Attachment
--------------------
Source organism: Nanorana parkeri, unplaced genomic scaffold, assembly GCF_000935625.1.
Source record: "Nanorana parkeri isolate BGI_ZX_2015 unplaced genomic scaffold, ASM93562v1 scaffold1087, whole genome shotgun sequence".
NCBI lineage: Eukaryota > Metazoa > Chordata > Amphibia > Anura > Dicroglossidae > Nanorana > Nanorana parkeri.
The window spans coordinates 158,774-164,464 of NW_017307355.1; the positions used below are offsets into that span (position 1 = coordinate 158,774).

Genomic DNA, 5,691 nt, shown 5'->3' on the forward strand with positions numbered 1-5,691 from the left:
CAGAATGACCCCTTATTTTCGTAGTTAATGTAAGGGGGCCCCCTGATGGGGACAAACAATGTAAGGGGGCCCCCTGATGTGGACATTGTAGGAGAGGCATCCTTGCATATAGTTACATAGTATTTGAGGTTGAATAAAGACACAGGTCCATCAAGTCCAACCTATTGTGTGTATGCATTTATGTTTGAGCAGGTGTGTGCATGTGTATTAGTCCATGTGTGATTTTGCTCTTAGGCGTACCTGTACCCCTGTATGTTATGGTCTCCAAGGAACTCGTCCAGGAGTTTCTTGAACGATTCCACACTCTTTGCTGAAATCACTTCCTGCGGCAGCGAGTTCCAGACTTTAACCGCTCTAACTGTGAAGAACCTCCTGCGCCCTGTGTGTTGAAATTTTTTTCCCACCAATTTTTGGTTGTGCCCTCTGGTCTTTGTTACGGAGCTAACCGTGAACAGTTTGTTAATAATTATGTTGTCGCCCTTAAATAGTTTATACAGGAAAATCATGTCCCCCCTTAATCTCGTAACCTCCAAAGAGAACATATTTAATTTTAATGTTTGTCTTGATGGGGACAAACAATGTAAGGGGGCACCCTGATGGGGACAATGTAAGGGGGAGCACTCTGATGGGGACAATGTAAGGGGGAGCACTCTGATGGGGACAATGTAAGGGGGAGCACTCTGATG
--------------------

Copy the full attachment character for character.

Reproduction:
Source organism: Nanorana parkeri, unplaced genomic scaffold, assembly GCF_000935625.1.
Source record: "Nanorana parkeri isolate BGI_ZX_2015 unplaced genomic scaffold, ASM93562v1 scaffold1087, whole genome shotgun sequence".
NCBI lineage: Eukaryota > Metazoa > Chordata > Amphibia > Anura > Dicroglossidae > Nanorana > Nanorana parkeri.
The window spans coordinates 158,774-164,464 of NW_017307355.1; the positions used below are offsets into that span (position 1 = coordinate 158,774).

Genomic DNA, 5,691 nt, shown 5'->3' on the forward strand with positions numbered 1-5,691 from the left:
CAGAATGACCCCTTATTTTCGTAGTTAATGTAAGGGGGCCCCCTGATGGGGACAAACAATGTAAGGGGGCCCCCTGATGTGGACATTGTAGGAGAGGCATCCTTGCATATAGTTACATAGTATTTGAGGTTGAATAAAGACACAGGTCCATCAAGTCCAACCTATTGTGTGTATGCATTTATGTTTGAGCAGGTGTGTGCATGTGTATTAGTCCATGTGTGATTTTGCTCTTAGGCGTACCTGTACCCCTGTATGTTATGGTCTCCAAGGAACTCGTCCAGGAGTTTCTTGAACGATTCCACACTCTTTGCTGAAATCACTTCCTGCGGCAGCGAGTTCCAGACTTTAACCGCTCTAACTGTGAAGAACCTCCTGCGCCCTGTGTGTTGAAATTTTTTTCCCACCAATTTTTGGTTGTGCCCTCTGGTCTTTGTTACGGAGCTAACCGTGAACAGTTTGTTAATAATTATGTTGTCGCCCTTAAATAGTTTATACAGGAAAATCATGTCCCCCCTTAATCTCGTAACCTCCAAAGAGAACATATTTAATTTTAATGTTTGTCTTGATGGGGACAAACAATGTAAGGGGGCACCCTGATGGGGACAATGTAAGGGGGAGCACTCTGATGGGGACAATGTAAGGGGGAGCACTCTGATGGGGACAATGTAAGGGGGAGCACTCTGATG